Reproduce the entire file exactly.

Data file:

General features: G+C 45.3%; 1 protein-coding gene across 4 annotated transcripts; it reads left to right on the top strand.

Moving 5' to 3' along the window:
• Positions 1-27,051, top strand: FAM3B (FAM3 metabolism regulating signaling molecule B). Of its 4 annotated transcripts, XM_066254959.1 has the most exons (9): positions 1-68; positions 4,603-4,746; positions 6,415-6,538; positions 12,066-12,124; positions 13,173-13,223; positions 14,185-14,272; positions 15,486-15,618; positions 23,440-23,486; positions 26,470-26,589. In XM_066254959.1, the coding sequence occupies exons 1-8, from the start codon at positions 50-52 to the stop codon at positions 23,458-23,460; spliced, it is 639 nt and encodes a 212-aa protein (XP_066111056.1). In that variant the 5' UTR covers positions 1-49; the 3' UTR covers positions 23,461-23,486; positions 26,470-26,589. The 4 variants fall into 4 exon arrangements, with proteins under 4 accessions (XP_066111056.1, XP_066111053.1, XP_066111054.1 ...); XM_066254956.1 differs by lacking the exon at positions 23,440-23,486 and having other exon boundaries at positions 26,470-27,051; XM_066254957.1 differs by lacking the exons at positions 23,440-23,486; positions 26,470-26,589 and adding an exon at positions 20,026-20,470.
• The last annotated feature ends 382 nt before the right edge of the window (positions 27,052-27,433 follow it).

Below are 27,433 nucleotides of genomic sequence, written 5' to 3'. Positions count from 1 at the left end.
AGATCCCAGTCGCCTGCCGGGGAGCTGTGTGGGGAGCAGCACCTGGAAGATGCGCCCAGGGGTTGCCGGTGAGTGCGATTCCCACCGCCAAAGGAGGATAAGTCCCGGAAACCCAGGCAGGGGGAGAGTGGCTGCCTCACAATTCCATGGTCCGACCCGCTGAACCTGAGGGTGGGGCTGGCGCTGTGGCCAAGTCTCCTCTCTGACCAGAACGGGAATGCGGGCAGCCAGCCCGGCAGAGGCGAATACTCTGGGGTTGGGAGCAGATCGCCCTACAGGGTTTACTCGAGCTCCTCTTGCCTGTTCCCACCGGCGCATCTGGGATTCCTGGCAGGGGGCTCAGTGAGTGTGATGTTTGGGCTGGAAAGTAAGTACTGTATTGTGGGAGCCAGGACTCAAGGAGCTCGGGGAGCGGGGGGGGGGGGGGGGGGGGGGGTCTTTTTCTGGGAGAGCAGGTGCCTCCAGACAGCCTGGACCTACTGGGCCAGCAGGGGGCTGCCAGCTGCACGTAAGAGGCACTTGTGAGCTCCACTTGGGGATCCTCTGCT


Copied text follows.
General features: G+C 45.3%; 1 protein-coding gene across 4 annotated transcripts; it reads left to right on the top strand.

Moving 5' to 3' along the window:
• Positions 1-27,051, top strand: FAM3B (FAM3 metabolism regulating signaling molecule B). Of its 4 annotated transcripts, XM_066254959.1 has the most exons (9): positions 1-68; positions 4,603-4,746; positions 6,415-6,538; positions 12,066-12,124; positions 13,173-13,223; positions 14,185-14,272; positions 15,486-15,618; positions 23,440-23,486; positions 26,470-26,589. In XM_066254959.1, the coding sequence occupies exons 1-8, from the start codon at positions 50-52 to the stop codon at positions 23,458-23,460; spliced, it is 639 nt and encodes a 212-aa protein (XP_066111056.1). In that variant the 5' UTR covers positions 1-49; the 3' UTR covers positions 23,461-23,486; positions 26,470-26,589. The 4 variants fall into 4 exon arrangements, with proteins under 4 accessions (XP_066111056.1, XP_066111053.1, XP_066111054.1 ...); XM_066254956.1 differs by lacking the exon at positions 23,440-23,486 and having other exon boundaries at positions 26,470-27,051; XM_066254957.1 differs by lacking the exons at positions 23,440-23,486; positions 26,470-26,589 and adding an exon at positions 20,026-20,470.
• The last annotated feature ends 382 nt before the right edge of the window (positions 27,052-27,433 follow it).

Below are 27,433 nucleotides of genomic sequence, written 5' to 3'. Positions count from 1 at the left end.
AGATCCCAGTCGCCTGCCGGGGAGCTGTGTGGGGAGCAGCACCTGGAAGATGCGCCCAGGGGTTGCCGGTGAGTGCGATTCCCACCGCCAAAGGAGGATAAGTCCCGGAAACCCAGGCAGGGGGAGAGTGGCTGCCTCACAATTCCATGGTCCGACCCGCTGAACCTGAGGGTGGGGCTGGCGCTGTGGCCAAGTCTCCTCTCTGACCAGAACGGGAATGCGGGCAGCCAGCCCGGCAGAGGCGAATACTCTGGGGTTGGGAGCAGATCGCCCTACAGGGTTTACTCGAGCTCCTCTTGCCTGTTCCCACCGGCGCATCTGGGATTCCTGGCAGGGGGCTCAGTGAGTGTGATGTTTGGGCTGGAAAGTAAGTACTGTATTGTGGGAGCCAGGACTCAAGGAGCTCGGGGAGCGGGGGGGGGGGGGGGGGGGGGGGTCTTTTTCTGGGAGAGCAGGTGCCTCCAGACAGCCTGGACCTACTGGGCCAGCAGGGGGCTGCCAGCTGCACGTAAGAGGCACTTGTGAGCTCCACTTGGGGATCCTCTGCT